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Discussion in 'Bad Dog Cafe' started by jmiles, Apr 22, 2015.
11k. My ears are shot. I wish I could wear earplugs, but they make me sing flat.
After I took the test through headphones with the volume high, I noticed some other stuff on the page:
"Attention! Always make sure headphones/ speakers are set to a low volume to avoid damage to hearing or equipment."
Just like our ability to hear, the fact that something is right in front of us and we have the functioning sensory equipment, does not mean we will notice the details.
As a boy, I could hear the neighbor's dog whistle. It seemed to have no location (I only recall hearing it when the neighbor was on the other side of the house, or something). It also didn't seem to start and stop clearly. Additionally, it was as much a feeling or atmosphere as a sound.
Alert: old, dusty memory returns. In high school, we had a practice space inside a recreation building. Down the hill below us was a park that hosted a lot of civic-minded stuff, like the dog show we saw one day. I can't remember what actually happened, but we certainly did think about getting a dog whistle and blowing it though our PA, which had to be aimed right. I don't think we acted on this, though, since the cut-off frequency of the PA was limited by our Shure 545s, Dual Showman PA head, and our homebuilt Voice of the Theatre speaker enclosures. I still have a mental image of the dogs running around as if in a Disney movie.
More info on these fun homemade voice of theatre speakers! Haha
The last time I had a hearing test, the doctor looked at the results and said,
"well, you seem to be functioning...somehow."
Could hear all the way to about 10,000. Couldn't hear anything until above 400. So I guess I'm not doing so bad.
I was using a good pair of headphones though.
Yeah, but the thing is, we may not be able to hear our wives, but womens hearing range is so high they can hear us think! In fact they can also hear emotions - which is right up there where sound frequencies turn into light… it's true!
There was a guy in town who later grew up to be a carpenter/woodworker/homebuilder. He made these mini VOT cabs that we would rent when starting out. I took the measurements, then got a 5' x 8' plywood board and cut it up and put it together. For the curved wooden horn, I took a piece of 1/4" plywood and used a rotary saw set to a depth of 1/8". I made a cut every 3/8 - 1/2 inches, which allowed me to bend the plywood into a curve. I apologize for my bad vocabulary, but I wound up not following in the footsteps of my father, who taught me the ways of the garage.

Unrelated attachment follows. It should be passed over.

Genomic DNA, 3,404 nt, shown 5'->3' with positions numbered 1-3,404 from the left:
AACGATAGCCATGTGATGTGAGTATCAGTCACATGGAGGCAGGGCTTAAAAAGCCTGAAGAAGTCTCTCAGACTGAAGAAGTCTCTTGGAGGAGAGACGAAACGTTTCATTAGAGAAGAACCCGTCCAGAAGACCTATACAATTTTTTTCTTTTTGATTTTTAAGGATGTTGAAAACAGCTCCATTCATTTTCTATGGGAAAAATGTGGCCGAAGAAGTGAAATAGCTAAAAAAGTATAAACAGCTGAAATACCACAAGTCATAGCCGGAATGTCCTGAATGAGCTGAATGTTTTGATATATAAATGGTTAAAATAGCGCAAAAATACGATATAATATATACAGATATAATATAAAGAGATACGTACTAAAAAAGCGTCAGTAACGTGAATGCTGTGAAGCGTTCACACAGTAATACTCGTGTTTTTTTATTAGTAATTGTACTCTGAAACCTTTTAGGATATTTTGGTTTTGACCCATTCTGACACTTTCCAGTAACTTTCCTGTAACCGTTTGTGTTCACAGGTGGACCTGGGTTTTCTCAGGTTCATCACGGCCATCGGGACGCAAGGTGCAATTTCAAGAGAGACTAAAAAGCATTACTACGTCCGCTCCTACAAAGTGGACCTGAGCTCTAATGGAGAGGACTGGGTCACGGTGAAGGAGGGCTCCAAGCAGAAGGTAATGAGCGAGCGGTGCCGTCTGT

Put in 15" JBL in each cabinet. We had no concept of frequency response. They were loud enough, with a Dual Showman for a head, and looked very cool. A year later, we joined up with an organist would had his own home-built PA. In fact, in the 60s, weren't most PAs for bands home-built?
A mate just informed me that my computer speakers won't produce any frequencies higher than that anyway so I may be better than that. :idea:
I'm 40, and could pretty easily still hear at 15,500, but above 16K it was difficult to really be sure if I was hearing anything or not.
Just gave my tinutiits a new tone...hope not for weekend...oh well
I asked for it..
I got to 15.5k on some crappy ear buds.
Quit your Braggin'!.....
9000....one nearfiedtspeaker at low volume. I've had psychic tinnitus for a while that disapeared when I got panic free. I'm 50. My hearing was litle below average when I was 18 and was checked for military service
It went out at 9,000 and back in around 11,000 and then back out about 11,500.
I didn't use headphones.
When I spent 20 years in a truck and heavy equipment shop as a mechanic, we had our hearing checked annually. I had super excellent ears in the beginning but along the way I lost ground in the high mid range.
It may have had something to do with pounding on 12 foot snow plow bells with a sledge hammer amoung every other thing one could beat on.
I miss my super hearing that has been replaced by a slight tinnitus.
Way back in grade 5 we were tested for our ability to differentiate between slight differences in tone. We weren't told why.
The next year they had put all the good hearing folks in one class who had to take music and had to be in the school band.
We were a pretty good band. Perhaps there was wisdom in that.
I'll have to try that again with headphones on my good computer later.
The box is behind an insulated wall so no fan noise is present and the headphones are high quality pumped through a soundblaster Zx. Nice sound.
The fact that the range lost is similar to sound proof booth testing results for me says this has merit. I just have to know...
ASIO and great sound: http://www.soundblaster.com/products/sound-blaster-zx.aspx Confirmed.
W/ a sample size of 28 thus far, we have a strong linear trend of hearing w/ age w/ R-squared of 55%. P-value 5.7 x 10^-6. Follows the population average on that website closely. I couldnt find age data for 13 of you Some leveraging is happening due to the age gap between 28 and 40. For folks who responded w/ values for each ear, I averaged em.
Got to 14,000 holding my iPhone next to my ear, then nothing. I'm 52 but only a closet guitarist.
I'm the OP, and I'm 68.
I was shocked. Took the test 4 times. Didn't hear a beep the first 3. Once I un muted went up to 16000
As long as I can still hear Kanye I ain't deaf enough